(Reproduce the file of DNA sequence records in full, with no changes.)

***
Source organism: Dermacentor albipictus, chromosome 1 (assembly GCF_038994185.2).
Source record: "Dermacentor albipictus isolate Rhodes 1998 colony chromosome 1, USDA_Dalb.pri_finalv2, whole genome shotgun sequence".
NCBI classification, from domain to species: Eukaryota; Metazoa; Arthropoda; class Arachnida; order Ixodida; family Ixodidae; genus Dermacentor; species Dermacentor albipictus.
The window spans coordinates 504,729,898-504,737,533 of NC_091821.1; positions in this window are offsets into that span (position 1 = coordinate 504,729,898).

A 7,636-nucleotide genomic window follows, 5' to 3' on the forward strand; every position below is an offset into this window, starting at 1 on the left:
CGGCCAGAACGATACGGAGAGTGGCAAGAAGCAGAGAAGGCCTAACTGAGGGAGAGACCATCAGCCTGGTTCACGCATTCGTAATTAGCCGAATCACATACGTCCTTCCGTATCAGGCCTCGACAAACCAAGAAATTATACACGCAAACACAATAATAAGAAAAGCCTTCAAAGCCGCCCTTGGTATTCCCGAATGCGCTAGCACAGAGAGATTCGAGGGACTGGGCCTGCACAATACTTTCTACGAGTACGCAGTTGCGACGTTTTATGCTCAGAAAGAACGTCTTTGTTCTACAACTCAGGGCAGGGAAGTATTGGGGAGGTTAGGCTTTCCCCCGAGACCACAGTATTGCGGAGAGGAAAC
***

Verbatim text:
Source organism: Dermacentor albipictus, chromosome 1 (assembly GCF_038994185.2).
Source record: "Dermacentor albipictus isolate Rhodes 1998 colony chromosome 1, USDA_Dalb.pri_finalv2, whole genome shotgun sequence".
NCBI classification, from domain to species: Eukaryota; Metazoa; Arthropoda; class Arachnida; order Ixodida; family Ixodidae; genus Dermacentor; species Dermacentor albipictus.
The window spans coordinates 504,729,898-504,737,533 of NC_091821.1; positions in this window are offsets into that span (position 1 = coordinate 504,729,898).

A 7,636-nucleotide genomic window follows, 5' to 3' on the forward strand; every position below is an offset into this window, starting at 1 on the left:
CGGCCAGAACGATACGGAGAGTGGCAAGAAGCAGAGAAGGCCTAACTGAGGGAGAGACCATCAGCCTGGTTCACGCATTCGTAATTAGCCGAATCACATACGTCCTTCCGTATCAGGCCTCGACAAACCAAGAAATTATACACGCAAACACAATAATAAGAAAAGCCTTCAAAGCCGCCCTTGGTATTCCCGAATGCGCTAGCACAGAGAGATTCGAGGGACTGGGCCTGCACAATACTTTCTACGAGTACGCAGTTGCGACGTTTTATGCTCAGAAAGAACGTCTTTGTTCTACAACTCAGGGCAGGGAAGTATTGGGGAGGTTAGGCTTTCCCCCGAGACCACAGTATTGCGGAGAGGAAAC